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Railroaders' Nostalgia > Train Order Book Tuesday Part 4 Transfer and Conclusion


Date: 12/21/21 11:11
Train Order Book Tuesday Part 4 Transfer and Conclusion
Author: Zephyr

As we close our discussion around the use of the Train Order Book by the Train Dispatcher, there was one very important process at the end of the Train Dispatcher's shift that required completion.

The "Transfer" of "live" Track and/or Train Orders from one Train Dispatcher to the following Train Dispatcher using the same Train Order book was just as important as the Train Orders themselves.  

In the photo below we see that a Transfer to Train Dispatcher F D Moss is occurring at 800AM.  Listed first are "live" (not superseded, fulfilled or annulled) Track Orders (Slow Orders).  The 700 series Track Orders on the SPRR were "slow" or right of way warning orders.  The 800 series Track Orders were Form "Y" orders containing specific locations where maintenance or other personnel were working requiring trains to contact the Foreman in charge of the work to proceed.  Listed second are "live" Train Orders that Train Dispatcher Moss will accept as part of his shift starting at 800AM.

By signing this little summary of what is still "live" in the previous shift, Dispatcher Moss accepts what the previos Train Dispatcher (Baumhefner) has issued up to this point.  Once signed, Train Dispatcher Baumhefner can pack up his bag and go home and attempt to get some rest prior to 1159PM when he will return to work and start the process all over again!

In my 3 years as a Train Dispatcher, I only had one instance where a following Train Dispatcher refused to sign the transfer, taking exception to a meet I had arranged.  I quickly adjusted the meet through the issuance of a new meet order and all was good!

Hope everyone has enjoyed this short and simplified journey through a typical SPRR Los Angeles Division Coast Train Dispatcher's Train Order Book in the early 70's.

Please have safe and healthy holidays!

Pete Baumhefner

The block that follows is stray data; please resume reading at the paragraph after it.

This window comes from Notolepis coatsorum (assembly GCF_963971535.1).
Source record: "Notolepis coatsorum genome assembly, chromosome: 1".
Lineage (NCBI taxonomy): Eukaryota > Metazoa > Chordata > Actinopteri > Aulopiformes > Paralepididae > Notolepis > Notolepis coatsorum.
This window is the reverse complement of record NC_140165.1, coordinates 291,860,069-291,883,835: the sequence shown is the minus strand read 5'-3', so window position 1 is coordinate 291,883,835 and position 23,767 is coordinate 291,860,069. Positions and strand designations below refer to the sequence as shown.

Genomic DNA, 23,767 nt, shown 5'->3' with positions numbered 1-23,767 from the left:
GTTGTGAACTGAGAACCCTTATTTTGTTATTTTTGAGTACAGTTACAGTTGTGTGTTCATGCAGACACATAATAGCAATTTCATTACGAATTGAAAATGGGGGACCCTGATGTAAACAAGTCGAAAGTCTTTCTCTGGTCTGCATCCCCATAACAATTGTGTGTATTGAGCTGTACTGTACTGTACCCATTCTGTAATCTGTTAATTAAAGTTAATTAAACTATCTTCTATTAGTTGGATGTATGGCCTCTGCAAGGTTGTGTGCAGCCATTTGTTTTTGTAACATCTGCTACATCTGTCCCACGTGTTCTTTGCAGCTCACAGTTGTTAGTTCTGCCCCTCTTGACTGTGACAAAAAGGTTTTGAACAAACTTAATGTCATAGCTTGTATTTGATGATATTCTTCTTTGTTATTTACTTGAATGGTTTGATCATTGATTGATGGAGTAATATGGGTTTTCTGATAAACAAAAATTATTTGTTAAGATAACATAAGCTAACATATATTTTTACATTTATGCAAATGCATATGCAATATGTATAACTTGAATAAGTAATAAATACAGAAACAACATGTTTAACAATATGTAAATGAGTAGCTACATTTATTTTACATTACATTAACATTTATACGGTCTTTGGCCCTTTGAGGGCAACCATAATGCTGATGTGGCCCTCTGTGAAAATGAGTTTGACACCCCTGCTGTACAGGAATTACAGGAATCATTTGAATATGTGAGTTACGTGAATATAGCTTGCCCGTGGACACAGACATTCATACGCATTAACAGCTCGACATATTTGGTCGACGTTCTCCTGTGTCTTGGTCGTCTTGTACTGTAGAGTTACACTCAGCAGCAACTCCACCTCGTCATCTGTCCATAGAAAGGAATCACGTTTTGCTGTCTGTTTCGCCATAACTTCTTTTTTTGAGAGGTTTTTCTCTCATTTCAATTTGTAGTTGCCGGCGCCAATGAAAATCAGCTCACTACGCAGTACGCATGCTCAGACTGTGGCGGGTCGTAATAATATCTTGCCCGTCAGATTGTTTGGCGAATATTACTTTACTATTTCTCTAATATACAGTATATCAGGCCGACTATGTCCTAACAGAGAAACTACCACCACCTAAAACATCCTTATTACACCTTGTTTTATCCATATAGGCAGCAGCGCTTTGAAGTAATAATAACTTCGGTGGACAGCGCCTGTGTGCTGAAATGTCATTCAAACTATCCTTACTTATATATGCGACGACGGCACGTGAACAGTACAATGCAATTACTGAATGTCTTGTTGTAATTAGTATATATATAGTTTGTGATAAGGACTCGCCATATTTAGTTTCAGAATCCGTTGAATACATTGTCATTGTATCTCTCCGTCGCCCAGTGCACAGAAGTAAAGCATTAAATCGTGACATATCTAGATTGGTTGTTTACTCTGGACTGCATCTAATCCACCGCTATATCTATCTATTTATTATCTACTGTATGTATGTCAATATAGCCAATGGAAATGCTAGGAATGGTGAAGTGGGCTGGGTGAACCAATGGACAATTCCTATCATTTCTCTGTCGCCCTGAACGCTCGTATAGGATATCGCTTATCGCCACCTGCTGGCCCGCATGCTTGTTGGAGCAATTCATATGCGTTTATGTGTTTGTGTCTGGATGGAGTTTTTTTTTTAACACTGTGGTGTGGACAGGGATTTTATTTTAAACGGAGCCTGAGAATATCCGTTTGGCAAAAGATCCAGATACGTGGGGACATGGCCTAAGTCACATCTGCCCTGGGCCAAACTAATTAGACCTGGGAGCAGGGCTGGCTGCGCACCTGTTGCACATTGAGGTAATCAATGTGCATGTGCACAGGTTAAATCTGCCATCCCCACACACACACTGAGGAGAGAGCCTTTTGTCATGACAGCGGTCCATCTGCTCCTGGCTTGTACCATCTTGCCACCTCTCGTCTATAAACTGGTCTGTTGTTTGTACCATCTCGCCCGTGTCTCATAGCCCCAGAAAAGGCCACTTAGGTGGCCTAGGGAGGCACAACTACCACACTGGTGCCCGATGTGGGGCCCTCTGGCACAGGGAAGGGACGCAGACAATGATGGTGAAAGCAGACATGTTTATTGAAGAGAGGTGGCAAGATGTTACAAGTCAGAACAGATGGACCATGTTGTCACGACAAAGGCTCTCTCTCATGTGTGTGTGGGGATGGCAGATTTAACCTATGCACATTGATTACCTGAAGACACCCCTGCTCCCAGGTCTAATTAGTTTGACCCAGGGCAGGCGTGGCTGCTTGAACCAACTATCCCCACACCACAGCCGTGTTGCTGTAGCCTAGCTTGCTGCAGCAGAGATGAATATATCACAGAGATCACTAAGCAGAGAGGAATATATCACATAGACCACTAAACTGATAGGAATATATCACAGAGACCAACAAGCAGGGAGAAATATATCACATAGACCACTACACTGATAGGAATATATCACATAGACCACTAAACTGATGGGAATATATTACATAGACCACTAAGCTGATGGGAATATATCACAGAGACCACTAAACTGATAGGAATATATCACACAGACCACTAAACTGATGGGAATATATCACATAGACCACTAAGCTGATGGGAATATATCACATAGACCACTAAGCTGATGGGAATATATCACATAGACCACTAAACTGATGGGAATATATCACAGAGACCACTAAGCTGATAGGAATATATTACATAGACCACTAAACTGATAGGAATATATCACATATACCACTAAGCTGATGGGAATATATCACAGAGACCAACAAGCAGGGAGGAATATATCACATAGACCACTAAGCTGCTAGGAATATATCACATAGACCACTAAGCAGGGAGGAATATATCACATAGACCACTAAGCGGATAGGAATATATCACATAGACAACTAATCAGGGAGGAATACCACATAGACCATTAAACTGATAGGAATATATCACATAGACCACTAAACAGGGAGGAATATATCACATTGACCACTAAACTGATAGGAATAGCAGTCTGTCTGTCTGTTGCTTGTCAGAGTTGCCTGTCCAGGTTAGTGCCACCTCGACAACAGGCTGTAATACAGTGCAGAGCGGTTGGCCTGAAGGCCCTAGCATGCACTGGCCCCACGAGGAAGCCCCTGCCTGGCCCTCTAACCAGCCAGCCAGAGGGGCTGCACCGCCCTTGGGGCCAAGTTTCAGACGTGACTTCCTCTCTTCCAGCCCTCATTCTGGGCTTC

Oxnard, California




Date: 12/21/21 18:16
Re: Train Order Book Tuesday Part 4 Transfer and Conclusion
Author: cewherry

With 12 orders to read and digest, I suppose the turnover process could be quite lengthy; I know it
would be for me; but for an experienced DS it would probably go a lot faster. Is there any significance
of the check marks above the "live" movement orders but nothing above the 700 and 800's? I assume
they were placed by the relieving DS as he read them.

Fred Moss and his brother W. Dave Moss were firemen, Fred--1959, Dave--1961, and both lost their seniority in the 
1964 Fireman Off experience. I had forgotten about Fred going into DS work. Dave got back into engine service in 1965. 

Nice series, Pete.

Charlie



Date: 12/22/21 11:20
Re: Train Order Book Tuesday Part 4 Transfer and Conclusion
Author: Zephyr

Thanks Charlie!

The check marks were made by the relieving Train Dispatcher as he or she read through them.  Had forgotten Fred was once in engine service.  Doc Jones can tell us about the time Fred managed to set up an "Irish Lap" between Oxnard and Camarillo.  For those who don't know, an "Irish Lap" was a unique situation inadvertantly established by the Train Dispatcher in Train Order territory where neither trains opposing each other had authority to occupy a stretch of track between stations.  In order to alleviate the situation, if the trains were at non-open stations, the Train Dispatcher had to issue orders over the phone, radio or use the Train Order Operator to go out and deliver the orders to one of the trains.



Date: 12/22/21 11:50
Re: Train Order Book Tuesday Part 4 Transfer and Conclusion
Author: TAW

Zephyr Wrote:
-------------------------------------------------------
> For those who don't know, an "Irish
> Lap" was a unique situation inadvertantly
> established by the Train Dispatcher in Train Order
> territory where neither trains opposing each other
> had authority to occupy a stretch of track between
> stations.  In order to alleviate the situation,